How to Accurately Measure Your Blood Pressure

How to Accurately Measure Your Blood Pressure

 

Your blood pressure indicates how well your blood is circulating. These numbers are an indicator of how much stress is being put on your heart and circulatory system to pump blood through your body. Elevated blood pressure is a known risk factor for heart disease, stroke, and coronary artery disease.1

 

How to Read Blood Pressure Numbers

 

Blood pressure readings are measured in mmHg (millimeters of Mercury) and given in the form of two numbers. For example, it might be read as “130 over 70.”

The top number is systolic blood pressure, which indicates how much pressure your blood is putting on artery walls when your heart is beating. The bottom number is diastolic blood pressure, which indicates how much pressure your blood is putting on artery walls between heart beats. 

 

What Do Blood Pressure Numbers Mean?

 

The American Heart Association categorizes blood pressure into 5 different ranges, as outlined below.2

 

120/80 or less = normal blood pressure

120-129 over less than 80 = elevated blood pressure

130-139 over 80-89 = hypertension stage 1

120/90 or higher = hypertension stage 2

180/120 for several readings = hypertensive crisis that requires immediate medical attention

 

Keeping your blood pressure as close to normal as possible is ideal for short- and long-term health outcomes. Eating a healthy diet, exercising regularly, not smoking, maintaining a healthy weight, and managing your stress are good lifestyle habits. It’s also a good idea to get regular heart health checkups.3

 

Factors That Affect Blood Pressure Accuracy

 

You can check blood pressure at home using a home monitor. This is an especially important habit if you have high blood pressure. Knowing your numbers can help you manage them, make sure your lifestyle and/or medication are working, and alert you if medical attention is needed.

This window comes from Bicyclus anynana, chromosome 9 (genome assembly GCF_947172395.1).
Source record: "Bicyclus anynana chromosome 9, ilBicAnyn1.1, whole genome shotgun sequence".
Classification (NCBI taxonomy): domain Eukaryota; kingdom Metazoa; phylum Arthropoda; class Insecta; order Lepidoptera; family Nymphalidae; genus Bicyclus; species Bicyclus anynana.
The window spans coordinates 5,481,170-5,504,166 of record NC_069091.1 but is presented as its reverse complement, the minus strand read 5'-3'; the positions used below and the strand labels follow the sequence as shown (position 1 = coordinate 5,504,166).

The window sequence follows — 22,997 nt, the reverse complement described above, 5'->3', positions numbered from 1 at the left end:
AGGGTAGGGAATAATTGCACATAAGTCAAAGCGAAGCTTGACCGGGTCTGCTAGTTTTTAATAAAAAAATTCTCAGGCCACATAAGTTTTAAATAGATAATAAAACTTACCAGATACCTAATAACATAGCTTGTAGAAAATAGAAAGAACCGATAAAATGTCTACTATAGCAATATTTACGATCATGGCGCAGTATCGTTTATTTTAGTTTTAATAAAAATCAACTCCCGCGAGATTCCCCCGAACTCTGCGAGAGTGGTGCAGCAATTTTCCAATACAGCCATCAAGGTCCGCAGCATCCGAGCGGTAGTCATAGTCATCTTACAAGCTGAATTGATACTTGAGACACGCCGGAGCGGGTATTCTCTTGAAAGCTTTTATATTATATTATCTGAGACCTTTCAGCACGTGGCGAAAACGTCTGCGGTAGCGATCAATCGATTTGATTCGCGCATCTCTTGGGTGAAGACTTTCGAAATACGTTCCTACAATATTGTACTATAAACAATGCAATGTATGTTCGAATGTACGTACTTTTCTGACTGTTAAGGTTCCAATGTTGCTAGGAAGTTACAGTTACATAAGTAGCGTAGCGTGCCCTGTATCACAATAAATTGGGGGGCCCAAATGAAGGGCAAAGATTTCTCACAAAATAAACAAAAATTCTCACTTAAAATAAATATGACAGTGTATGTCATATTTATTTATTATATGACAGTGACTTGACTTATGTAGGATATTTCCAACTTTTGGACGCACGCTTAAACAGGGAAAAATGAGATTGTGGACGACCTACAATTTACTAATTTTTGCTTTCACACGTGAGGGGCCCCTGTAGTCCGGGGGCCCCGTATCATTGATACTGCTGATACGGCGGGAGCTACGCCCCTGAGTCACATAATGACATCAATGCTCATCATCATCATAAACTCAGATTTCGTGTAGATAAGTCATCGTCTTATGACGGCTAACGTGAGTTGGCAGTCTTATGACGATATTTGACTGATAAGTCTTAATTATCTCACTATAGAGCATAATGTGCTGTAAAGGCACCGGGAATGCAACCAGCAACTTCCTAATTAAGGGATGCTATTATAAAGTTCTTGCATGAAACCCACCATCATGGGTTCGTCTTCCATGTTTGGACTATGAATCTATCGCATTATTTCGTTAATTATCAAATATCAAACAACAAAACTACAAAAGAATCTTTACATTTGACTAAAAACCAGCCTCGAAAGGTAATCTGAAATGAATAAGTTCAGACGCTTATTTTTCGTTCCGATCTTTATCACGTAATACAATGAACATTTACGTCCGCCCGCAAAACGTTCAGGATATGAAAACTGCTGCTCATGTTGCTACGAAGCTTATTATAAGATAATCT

Some of the factors that can affect blood pressure accuracy include:

  • Cuff size, or how well the monitor fits around your arm
  • Readability, or how clearly you can read the numbers on the monitor screen
  • Time of day, and consistency in the times you measure your numbers
  • What you eat and drink prior to taking your blood pressure
  • How physically active you have been prior to taking your reading
  • Where on your arm you place your blood pressure cuff

Many factors can influence how high or low, or inconsistent, your blood pressure numbers may be, making it important to understand how to take an accurate measurement.

 

4 Tips For Accurately Measuring Blood Pressure

Here are some best practices to ensure the most accurate blood pressure readings.4

  1. Be consistent in the frequency and time of day you take measurements. Check your blood pressure first thing in the morning, before eating, drinking, or taking medications, and again at night before bed. Take measurements at the same time every day for accuracy and take a repeat reading each time.
  1. Avoid caffeine, alcohol, or food for at least 30 minutes before taking a measurement, as these can raise or lower your numbers.
  1. Sit comfortable and quietly for at least 5 minutes before taking a reading. Stay silent and breathe calmly. Taking your blood pressure too soon after exercising, for instance, can throw off your numbers.
  1. Make sure your cuff is fitted properly and used consistently. It should be placed on bare arm skin and not over clothing. Your arm should be rested on something at the level of your heart, not extended high or hanging low, like on a chair armrest. Be sure to purchase a cuff that fits properly and is not too tight or too loose.

Monitoring blood pressure at home can be an important practice in preventive health, especially if you’re prone to high measurements. Be sure to incorporate best practices to make sure you’re getting the most accurate readings.

 

References

  1. Int J Hypertens. 2017;2017:5491838.
  2. Understanding blood pressure readings. American Heart Association.
  3. Korean J Fam Med. 2017 Jul;38(4):173-180.
  4. Get the most out of home blood pressure monitoring. Mayo Clinic.

 

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  • Blog Contributor
Comments 2
  • Juliette Kirk
    Juliette Kirk
    great advice thank you
  • BRenda DE Boer
    BRenda DE Boer

    How reliable is a wrist blood pressure machine?

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